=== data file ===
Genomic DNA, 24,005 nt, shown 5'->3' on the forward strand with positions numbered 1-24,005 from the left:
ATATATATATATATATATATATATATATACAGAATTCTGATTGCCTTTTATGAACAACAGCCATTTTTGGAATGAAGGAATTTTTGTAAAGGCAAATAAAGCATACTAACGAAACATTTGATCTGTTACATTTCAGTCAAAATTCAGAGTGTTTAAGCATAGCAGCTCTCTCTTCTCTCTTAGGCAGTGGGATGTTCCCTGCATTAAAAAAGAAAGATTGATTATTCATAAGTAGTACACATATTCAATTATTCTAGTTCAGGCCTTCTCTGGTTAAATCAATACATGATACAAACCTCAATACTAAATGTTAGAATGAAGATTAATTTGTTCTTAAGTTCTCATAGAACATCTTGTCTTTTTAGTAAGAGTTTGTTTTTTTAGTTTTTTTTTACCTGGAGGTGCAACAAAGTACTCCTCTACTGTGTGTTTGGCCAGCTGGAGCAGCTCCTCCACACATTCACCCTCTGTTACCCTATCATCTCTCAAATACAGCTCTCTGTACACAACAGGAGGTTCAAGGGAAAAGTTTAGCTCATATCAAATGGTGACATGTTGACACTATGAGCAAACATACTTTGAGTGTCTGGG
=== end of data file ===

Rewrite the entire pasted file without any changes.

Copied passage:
Genomic DNA, 24,005 nt, shown 5'->3' on the forward strand with positions numbered 1-24,005 from the left:
ATATATATATATATATATATATATATATACAGAATTCTGATTGCCTTTTATGAACAACAGCCATTTTTGGAATGAAGGAATTTTTGTAAAGGCAAATAAAGCATACTAACGAAACATTTGATCTGTTACATTTCAGTCAAAATTCAGAGTGTTTAAGCATAGCAGCTCTCTCTTCTCTCTTAGGCAGTGGGATGTTCCCTGCATTAAAAAAGAAAGATTGATTATTCATAAGTAGTACACATATTCAATTATTCTAGTTCAGGCCTTCTCTGGTTAAATCAATACATGATACAAACCTCAATACTAAATGTTAGAATGAAGATTAATTTGTTCTTAAGTTCTCATAGAACATCTTGTCTTTTTAGTAAGAGTTTGTTTTTTTAGTTTTTTTTTACCTGGAGGTGCAACAAAGTACTCCTCTACTGTGTGTTTGGCCAGCTGGAGCAGCTCCTCCACACATTCACCCTCTGTTACCCTATCATCTCTCAAATACAGCTCTCTGTACACAACAGGAGGTTCAAGGGAAAAGTTTAGCTCATATCAAATGGTGACATGTTGACACTATGAGCAAACATACTTTGAGTGTCTGGG